2:00 pm - 3:00 pm
Event details: A graduate exam seminar is a presentation of the student’s final research project for their degree.
This is an ALES MSc Final Exam Seminar by Andrea Razcon Echeagaray. This seminar is open to the general public to attend.
MSc with Dr. Diana Mager
Thesis Topic: Neurodevelopmental, nutritional, and clinical outcomes of infants and children with end-stage liver disease awaiting liver transplantation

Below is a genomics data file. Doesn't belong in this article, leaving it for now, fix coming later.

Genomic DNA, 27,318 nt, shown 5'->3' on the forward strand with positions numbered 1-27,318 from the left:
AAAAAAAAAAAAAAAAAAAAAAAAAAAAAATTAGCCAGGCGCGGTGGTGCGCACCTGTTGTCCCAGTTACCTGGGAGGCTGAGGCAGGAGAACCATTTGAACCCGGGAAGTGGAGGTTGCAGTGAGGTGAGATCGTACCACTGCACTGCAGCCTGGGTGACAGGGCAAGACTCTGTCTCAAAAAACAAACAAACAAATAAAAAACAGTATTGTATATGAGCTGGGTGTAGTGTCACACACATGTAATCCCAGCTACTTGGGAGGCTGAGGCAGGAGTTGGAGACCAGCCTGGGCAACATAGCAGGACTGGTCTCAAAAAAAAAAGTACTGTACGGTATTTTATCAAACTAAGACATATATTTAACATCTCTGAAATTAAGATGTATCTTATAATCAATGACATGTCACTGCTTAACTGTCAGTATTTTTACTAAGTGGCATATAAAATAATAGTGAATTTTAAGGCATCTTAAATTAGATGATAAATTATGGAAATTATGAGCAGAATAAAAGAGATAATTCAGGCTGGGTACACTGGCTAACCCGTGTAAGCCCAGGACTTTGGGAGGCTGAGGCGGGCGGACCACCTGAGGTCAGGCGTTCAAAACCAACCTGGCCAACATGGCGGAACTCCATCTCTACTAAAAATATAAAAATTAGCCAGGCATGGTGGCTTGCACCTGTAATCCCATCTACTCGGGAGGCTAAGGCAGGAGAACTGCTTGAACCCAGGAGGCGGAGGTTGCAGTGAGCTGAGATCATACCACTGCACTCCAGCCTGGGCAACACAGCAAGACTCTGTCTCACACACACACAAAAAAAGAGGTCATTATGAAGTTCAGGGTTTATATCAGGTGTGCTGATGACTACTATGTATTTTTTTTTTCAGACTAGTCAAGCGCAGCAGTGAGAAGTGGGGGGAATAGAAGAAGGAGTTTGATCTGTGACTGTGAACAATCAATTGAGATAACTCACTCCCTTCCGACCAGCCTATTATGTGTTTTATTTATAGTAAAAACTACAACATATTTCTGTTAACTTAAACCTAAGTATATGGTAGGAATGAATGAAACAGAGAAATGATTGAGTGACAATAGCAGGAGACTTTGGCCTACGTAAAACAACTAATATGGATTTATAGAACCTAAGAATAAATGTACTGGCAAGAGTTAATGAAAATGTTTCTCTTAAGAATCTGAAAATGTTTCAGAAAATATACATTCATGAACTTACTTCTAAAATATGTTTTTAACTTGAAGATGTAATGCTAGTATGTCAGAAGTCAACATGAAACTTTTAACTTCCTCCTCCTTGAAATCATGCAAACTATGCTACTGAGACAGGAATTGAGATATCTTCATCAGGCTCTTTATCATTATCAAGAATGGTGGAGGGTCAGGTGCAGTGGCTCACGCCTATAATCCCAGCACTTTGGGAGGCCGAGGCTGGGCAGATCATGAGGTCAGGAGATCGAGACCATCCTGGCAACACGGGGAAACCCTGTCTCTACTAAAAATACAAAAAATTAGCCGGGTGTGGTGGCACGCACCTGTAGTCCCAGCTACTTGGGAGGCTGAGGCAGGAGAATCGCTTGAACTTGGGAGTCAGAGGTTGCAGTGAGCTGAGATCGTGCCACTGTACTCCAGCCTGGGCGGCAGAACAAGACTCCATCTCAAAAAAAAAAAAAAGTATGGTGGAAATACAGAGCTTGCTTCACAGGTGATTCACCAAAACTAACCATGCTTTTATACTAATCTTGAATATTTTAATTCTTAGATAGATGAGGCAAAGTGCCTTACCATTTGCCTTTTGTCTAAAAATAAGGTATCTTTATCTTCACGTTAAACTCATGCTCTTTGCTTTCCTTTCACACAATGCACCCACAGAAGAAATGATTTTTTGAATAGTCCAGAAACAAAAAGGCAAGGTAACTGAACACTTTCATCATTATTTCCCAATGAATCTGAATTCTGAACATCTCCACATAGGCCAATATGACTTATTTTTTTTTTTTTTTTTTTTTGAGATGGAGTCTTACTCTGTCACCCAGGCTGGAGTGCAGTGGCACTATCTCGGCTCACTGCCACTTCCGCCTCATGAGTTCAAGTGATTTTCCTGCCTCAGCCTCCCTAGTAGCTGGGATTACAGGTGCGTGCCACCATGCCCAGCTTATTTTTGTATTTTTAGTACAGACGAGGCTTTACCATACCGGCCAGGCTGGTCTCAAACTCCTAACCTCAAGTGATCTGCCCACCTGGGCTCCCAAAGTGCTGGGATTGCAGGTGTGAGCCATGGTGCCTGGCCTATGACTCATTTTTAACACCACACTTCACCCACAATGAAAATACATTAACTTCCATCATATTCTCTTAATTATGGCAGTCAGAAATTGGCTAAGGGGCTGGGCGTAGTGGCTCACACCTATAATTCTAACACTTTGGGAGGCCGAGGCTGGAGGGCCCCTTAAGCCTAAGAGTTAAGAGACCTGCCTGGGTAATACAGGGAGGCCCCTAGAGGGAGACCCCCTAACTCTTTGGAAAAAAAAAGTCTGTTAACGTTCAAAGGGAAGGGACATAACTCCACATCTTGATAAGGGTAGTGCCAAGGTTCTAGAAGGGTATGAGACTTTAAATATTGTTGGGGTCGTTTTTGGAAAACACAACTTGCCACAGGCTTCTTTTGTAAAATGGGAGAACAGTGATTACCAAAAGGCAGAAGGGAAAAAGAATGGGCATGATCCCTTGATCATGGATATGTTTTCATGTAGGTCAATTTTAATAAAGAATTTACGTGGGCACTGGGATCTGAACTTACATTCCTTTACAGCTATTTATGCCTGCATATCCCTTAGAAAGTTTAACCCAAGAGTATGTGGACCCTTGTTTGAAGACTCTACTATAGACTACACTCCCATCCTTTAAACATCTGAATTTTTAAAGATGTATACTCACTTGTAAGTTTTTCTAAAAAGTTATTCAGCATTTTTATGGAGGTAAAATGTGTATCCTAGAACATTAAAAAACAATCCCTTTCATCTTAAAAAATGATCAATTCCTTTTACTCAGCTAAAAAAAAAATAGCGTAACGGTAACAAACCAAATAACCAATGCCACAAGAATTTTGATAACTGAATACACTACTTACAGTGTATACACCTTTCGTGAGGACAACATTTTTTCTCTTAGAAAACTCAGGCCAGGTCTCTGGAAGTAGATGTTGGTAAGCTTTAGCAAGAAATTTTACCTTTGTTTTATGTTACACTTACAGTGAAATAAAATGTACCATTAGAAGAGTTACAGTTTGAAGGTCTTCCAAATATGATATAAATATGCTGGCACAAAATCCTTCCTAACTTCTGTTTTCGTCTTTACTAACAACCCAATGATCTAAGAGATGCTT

Background/Aim: Pediatric end-stage liver disease (ESLD) patients are at high risk for neurodevelopmental delay (NDD) due to malnutrition, hyperammonemia and other medical complications before and after liver transplantation (LTx). The study aimed to determine NDD prevalence and its associations with pre-and-post LTx outcomes. Methods: A secondary analysis from a retrospective study in infants and children (31M/36F aged 0-8 years) who attended the Pediatric LTx Clinic at the Stollery Children’s Hospital (2006-2019) was conducted. NDD was assessed at LTx assessment using the Vineland Adaptive Behaviour Scales [motor skill, socialization, communication, adaptive behavior composite (ABC) scores]. The cohort was categorized as having an adequate adaptive level if the had an ABC score ≥85, and as having an inadequate adaptive level if their ABC score <85. Nutritional data [nutritional status (per Subjective Global Nutritional Assessment (SGNA), McLaren criteria for wasting and World Health Organization (WHO) criteria for stunting), and intake] was collected at LTx assessment. Growth parameters (daily weight/height gain, weight/height velocity SDS) and clinical outcomes [encephalopathy, Intensive Care Unit (ICU)/total hospital length of stay (LOS), ventilation dependence, mortality, infections/complications) were collected at all timepoints. Results: Neurodevelopmental status was predominantly adequate or low average. 72% lacked age-appropriate gross motor skills. A below median motor skills score was associated with increased rates of pre-LTx encephalopathy, post-LTx ICU LOS (trend), and ventilator dependency. Malnutrition was prevalent (36% moderately malnourished, 55% severely malnourished) in the cohort per the SGNA, but not per McLaren and WHO criteria. SGNA was found to be the strongest predictor of neurodevelopmental outcomes, followed by age. An adequate adaptive level ± malnutrition was associated with improved growth parameters in the 6- and 12-month follow-ups. A lower percentage of those with an inadequate adaptive level ± malnutrition achieved age-appropriate weight gain post-LTx. Conclusions: Pediatric patients with ESLD have high rates of NDD, particularly in the motor skill domain. NDD must be considered when developing intervention strategies pre- and post-LTx.